“Phil is always Phil you know. If I know Phil, he says that he just loves the way he lives right now. I don’t really believe he’s coming back. I think it’s just when he saw the launch of the new Swiss points system of Target he was so excited about the world changing in darts.
“I think he was a bit over-excited about it but I don’t believe he’s coming back. In a way he will miss it in the same way that I will. I think he did enough for the sport and he knows that as well so I think the chances are very low that he will come back.”
One thing that cannot be questioned is the legacy Van Barneveld leaves behind. He was the flag-bearer for Dutch darts and without his exploits, we may not have seen the likes of Michael van Gerwen. As it is, the future of Dutch darts is in perfectly safe hands.
‘The Green Machine’ won his third World Championship title in January and needs to win two more to draw level with his legendary compatriot, but RvB was full of praise for his fellow countryman, with whom he won three of his four World Cup of Darts titles.
“There’s so many talented players in Holland right now and Michael [Van Gerwen] is amazing. Sometimes I’m thinking, ‘Wow I was good, Phil was good’, but this guy is winning so many tournaments, floor tournaments, Euro Tours, majors, being for so long the number one in the world.
“Winning the Premier League rankings I think for seven years. It’s the best 10 players in the Premier League and he always wins the league table after 16 or 17 weeks. Then in all these Premier Leagues he won five of them in the final, so amazing.”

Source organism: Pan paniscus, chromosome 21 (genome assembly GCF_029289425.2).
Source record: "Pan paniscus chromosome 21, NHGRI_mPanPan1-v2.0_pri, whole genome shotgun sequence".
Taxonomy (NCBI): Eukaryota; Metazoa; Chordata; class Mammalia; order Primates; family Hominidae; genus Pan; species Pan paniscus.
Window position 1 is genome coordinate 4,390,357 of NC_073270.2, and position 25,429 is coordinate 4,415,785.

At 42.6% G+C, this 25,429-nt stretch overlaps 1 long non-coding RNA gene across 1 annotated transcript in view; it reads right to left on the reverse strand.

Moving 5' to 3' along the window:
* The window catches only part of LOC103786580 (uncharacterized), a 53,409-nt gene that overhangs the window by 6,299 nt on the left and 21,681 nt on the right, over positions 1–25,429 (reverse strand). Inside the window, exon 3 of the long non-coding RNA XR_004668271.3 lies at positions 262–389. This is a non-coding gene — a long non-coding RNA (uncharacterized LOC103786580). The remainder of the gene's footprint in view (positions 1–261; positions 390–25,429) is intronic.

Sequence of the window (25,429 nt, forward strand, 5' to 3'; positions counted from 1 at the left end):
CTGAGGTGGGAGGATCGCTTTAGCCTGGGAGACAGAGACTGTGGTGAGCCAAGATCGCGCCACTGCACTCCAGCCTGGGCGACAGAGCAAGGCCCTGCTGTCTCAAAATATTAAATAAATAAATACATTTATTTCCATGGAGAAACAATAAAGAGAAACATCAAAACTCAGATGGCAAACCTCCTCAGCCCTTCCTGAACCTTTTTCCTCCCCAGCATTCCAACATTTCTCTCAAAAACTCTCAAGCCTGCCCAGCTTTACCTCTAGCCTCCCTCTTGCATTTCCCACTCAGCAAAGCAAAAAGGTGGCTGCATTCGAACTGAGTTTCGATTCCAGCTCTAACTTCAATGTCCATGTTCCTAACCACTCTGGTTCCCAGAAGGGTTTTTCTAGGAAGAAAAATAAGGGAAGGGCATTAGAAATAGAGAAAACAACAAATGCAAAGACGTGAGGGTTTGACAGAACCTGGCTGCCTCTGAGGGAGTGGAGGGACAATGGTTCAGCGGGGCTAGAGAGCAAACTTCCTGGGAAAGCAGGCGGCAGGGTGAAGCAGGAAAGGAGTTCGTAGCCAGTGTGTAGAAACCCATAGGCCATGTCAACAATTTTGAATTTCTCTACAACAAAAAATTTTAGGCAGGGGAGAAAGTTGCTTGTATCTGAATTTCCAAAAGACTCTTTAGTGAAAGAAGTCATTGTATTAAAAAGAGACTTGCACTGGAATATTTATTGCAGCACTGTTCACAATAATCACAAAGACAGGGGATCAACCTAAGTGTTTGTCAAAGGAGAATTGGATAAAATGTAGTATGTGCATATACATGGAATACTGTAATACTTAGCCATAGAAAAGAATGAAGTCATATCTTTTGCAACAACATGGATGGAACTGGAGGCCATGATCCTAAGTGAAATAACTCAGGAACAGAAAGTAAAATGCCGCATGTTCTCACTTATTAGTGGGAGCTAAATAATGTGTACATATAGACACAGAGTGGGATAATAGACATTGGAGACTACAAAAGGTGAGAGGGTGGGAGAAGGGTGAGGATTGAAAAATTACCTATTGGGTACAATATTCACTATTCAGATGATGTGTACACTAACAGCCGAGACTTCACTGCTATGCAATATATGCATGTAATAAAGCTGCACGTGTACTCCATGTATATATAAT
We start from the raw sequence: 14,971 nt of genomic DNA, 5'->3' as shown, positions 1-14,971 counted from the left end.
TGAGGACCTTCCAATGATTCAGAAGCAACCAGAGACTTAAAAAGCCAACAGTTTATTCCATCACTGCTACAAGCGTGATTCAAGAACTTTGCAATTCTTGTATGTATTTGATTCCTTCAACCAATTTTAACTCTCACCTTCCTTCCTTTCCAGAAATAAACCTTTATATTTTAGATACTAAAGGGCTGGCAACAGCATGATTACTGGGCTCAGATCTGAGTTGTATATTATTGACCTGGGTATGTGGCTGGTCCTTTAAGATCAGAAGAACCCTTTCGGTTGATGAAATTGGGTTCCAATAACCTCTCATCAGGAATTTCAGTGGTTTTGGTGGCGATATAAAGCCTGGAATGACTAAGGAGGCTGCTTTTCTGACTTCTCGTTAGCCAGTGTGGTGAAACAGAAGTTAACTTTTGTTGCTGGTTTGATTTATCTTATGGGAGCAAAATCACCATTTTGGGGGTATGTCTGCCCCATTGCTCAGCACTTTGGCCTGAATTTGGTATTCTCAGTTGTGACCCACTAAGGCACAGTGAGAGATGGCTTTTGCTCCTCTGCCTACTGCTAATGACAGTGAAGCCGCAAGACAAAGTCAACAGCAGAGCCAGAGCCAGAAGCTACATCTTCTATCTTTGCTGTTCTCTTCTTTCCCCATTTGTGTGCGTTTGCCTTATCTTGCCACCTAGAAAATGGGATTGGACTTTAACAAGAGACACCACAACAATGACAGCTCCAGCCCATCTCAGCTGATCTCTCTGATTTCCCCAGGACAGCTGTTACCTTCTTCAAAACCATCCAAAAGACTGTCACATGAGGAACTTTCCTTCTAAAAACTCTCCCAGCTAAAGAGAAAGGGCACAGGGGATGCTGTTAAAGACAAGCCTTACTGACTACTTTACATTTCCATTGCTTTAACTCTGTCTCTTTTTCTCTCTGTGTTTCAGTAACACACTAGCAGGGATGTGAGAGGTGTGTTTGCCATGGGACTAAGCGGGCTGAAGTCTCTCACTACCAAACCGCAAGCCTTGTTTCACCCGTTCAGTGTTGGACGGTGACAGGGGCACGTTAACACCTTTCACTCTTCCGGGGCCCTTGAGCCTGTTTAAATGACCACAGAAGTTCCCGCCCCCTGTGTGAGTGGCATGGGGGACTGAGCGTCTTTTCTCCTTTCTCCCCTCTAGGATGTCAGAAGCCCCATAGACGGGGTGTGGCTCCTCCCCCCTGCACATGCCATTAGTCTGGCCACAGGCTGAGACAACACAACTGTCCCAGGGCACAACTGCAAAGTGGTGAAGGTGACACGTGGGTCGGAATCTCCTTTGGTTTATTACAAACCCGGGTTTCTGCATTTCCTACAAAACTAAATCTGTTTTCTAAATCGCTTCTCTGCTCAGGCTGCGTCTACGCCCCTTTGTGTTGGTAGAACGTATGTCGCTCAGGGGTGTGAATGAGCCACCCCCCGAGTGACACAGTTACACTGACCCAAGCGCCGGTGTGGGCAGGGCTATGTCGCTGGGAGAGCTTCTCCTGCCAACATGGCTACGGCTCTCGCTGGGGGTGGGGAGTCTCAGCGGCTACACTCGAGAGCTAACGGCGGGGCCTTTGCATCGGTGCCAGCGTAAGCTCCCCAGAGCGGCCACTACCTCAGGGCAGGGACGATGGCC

Barney admits he will miss the intensity of competition which is inevitable given his extraordinary longevity at the top level. Despite this, he cites the increasing demands of the circuit as another reason behind his retirement and he now plans to spend more time with his family.
“I’ve got grandchildren now, I’ve got kids and I barely see them. 35 years in this business – it’s a really long time and every time you are on the road. There is absolutely no time for friends or family and hopefully from January 1st 2020 I can give them more attention,” he added.
Given Van Barneveld’s immense popularity and stature within the game, you wouldn’t envisage there being any shortage of opportunities available to him after he hangs up his arrows competitively.
The 52-year-old admits that he has no definitive plans in place post-retirement, but he has opened the door for a potential punditry role. He has frequently worked as an analyst for Dutch station RTL7 over recent years and he claims he’d relish the prospect of more media work.
“If ITV or Sky wants me then no problem. I will be available. I think my English is good enough to let everyone know what I think and that they understand me,” Barney continued.
“I would be open for that kind of work if it fits. First the exhibitions are important; above all you still have to earn your way of living of course. I have not decided what is the next step.
“Maybe do some management with players in the future or maybe build a Darts School and teach the youth how to play this game or find sponsoring to build a team. I have no clue what’s coming on my path at the moment.”
Photo Credit: PDC/David Callow